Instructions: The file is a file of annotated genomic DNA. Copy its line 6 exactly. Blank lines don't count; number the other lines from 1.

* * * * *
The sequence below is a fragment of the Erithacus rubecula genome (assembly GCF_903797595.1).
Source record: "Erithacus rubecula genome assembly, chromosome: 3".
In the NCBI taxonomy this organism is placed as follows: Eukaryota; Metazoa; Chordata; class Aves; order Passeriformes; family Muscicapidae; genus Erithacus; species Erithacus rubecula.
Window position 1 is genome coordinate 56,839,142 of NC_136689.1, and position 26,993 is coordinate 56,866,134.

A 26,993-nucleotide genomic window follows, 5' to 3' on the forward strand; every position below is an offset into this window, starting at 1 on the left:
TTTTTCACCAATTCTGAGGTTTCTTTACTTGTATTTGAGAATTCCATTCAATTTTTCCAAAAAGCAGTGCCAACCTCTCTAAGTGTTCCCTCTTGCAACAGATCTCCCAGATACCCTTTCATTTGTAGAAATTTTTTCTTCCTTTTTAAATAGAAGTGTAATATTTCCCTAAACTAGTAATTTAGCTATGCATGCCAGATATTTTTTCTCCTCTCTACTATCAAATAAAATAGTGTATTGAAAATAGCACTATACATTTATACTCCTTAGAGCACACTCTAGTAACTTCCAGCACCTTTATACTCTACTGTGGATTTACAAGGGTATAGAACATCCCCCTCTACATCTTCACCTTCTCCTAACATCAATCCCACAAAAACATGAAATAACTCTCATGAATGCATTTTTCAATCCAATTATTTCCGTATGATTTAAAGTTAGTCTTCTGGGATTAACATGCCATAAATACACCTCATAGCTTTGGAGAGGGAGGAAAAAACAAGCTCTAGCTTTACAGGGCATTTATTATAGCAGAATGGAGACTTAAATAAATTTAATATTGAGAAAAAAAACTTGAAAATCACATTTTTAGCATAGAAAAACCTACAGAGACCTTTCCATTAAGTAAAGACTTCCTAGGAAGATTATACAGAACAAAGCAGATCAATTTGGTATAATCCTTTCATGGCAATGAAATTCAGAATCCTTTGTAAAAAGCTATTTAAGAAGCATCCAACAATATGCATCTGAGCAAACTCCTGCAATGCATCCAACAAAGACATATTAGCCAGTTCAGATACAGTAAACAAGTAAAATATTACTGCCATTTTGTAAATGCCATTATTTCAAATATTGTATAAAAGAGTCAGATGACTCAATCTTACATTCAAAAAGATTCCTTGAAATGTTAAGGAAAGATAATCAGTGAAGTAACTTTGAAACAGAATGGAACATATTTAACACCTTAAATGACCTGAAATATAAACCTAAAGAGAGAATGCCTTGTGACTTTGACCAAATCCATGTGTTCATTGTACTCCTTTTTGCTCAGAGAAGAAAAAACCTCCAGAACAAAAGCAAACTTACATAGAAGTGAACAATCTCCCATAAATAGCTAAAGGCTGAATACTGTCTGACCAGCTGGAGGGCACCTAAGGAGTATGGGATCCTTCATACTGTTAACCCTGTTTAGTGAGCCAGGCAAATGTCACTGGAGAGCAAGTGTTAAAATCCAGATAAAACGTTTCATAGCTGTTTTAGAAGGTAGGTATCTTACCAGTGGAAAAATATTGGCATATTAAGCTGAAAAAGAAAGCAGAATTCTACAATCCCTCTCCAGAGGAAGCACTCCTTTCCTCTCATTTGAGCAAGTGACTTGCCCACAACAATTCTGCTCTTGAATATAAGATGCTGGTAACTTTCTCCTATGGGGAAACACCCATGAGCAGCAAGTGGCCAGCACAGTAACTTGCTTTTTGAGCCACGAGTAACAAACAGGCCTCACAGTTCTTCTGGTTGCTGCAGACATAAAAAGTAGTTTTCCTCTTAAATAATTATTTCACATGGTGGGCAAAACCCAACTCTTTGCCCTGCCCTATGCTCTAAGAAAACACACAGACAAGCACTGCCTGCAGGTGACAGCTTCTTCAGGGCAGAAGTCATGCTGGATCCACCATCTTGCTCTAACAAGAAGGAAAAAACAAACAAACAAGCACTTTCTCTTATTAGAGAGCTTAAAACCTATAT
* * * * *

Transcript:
TTTTTCACCAATTCTGAGGTTTCTTTACTTGTATTTGAGAATTCCATTCAATTTTTCCAAAAAGCAGTGCCAACCTCTCTAAGTGTTCCCTCTTGCAACAGATCTCCCAGATACCCTTTCATTTGTAGAAATTTTTTCTTCCTTTTTAAATAGAAGTGTAATATTTCCCTAAACTAGTAATTTAGCTATGCATGCCAGATATTTTTTCTCCTCTCTACTATCAAATAAAATAGTGTATTGAAAATAGCACTATACATTTATACTCCTTAGAGCACACTCTAGTAACTTCCAGCACCTTTATACTCTACTGTGGATTTACAAGGGTATAGAACATCCCCCTCTACATCTTCACCTTCTCCTAACATCAATCCCACAAAAACATGAAATAACTCTCATGAATGCATTTTTCAATCCAATTATTTCCGTATGATTTAAAGTTAGTCTTCTGGGATTAACATGCCATAAATACACCTCATAGCTTTGGAGAGGGAGGAAAAAACAAGCTCTAGCTTTACAGGGCATTTATTATAGCAGAATGGAGACTTAAATAAATTTAATATTGAGAAAAAAAACTTGAAAATCACATTTTTAGCATAGAAAAACCTACAGAGACCTTTCCATTAAGTAAAGACTTCCTAGGAAGATTATACAGAACAAAGCAGATCAATTTGGTATAATCCTTTCATGGCAATGAAATTCAGAATCCTTTGTAAAAAGCTATTTAAGAAGCATCCAACAATATGCATCTGAGCAAACTCCTGCAATGCATCCAACAAAGACATATTAGCCAGTTCAGATACAGTAAACAAGTAAAATATTACTGCCATTTTGTAAATGCCATTATTTCAAATATTGTATAAAAGAGTCAGATGACTCAATCTTACATTCAAAAAGATTCCTTGAAATGTTAAGGAAAGATAATCAGTGAAGTAACTTTGAAACAGAATGGAACATATTTAACACCTTAAATGACCTGAAATATAAACCTAAAGAGAGAATGCCTTGTGACTTTGACCAAATCCATGTGTTCATTGTACTCCTTTTTGCTCAGAGAAGAAAAAACCTCCAGAACAAAAGCAAACTTACATAGAAGTGAACAATCTCCCATAAATAGCTAAAGGCTGAATACTGTCTGACCAGCTGGAGGGCACCTAAGGAGTATGGGATCCTTCATACTGTTAACCCTGTTTAGTGAGCCAGGCAAATGTCACTGGAGAGCAAGTGTTAAAATCCAGATAAAACGTTTCATAGCTGTTTTAGAAGGTAGGTATCTTACCAGTGGAAAAATATTGGCATATTAAGCTGAAAAAGAAAGCAGAATTCTACAATCCCTCTCCAGAGGAAGCACTCCTTTCCTCTCATTTGAGCAAGTGACTTGCCCACAACAATTCTGCTCTTGAATATAAGATGCTGGTAACTTTCTCCTATGGGGAAACACCCATGAGCAGCAAGTGGCCAGCACAGTAACTTGCTTTTTGAGCCACGAGTAACAAACAGGCCTCACAGTTCTTCTGGTTGCTGCAGACATAAAAAGTAGTTTTCCTCTTAAATAATTATTTCACATGGTGGGCAAAACCCAACTCTTTGCCCTGCCCTATGCTCTAAGAAAACACACAGACAAGCACTGCCTGCAGGTGACAGCTTCTTCAGGGCAGAAGTCATGCTGGATCCACCATCTTGCTCTAACAAGAAGGAAAAAACAAACAAACAAGCACTTTCTCTTATTAGAGAGCTTAAAACCTATAT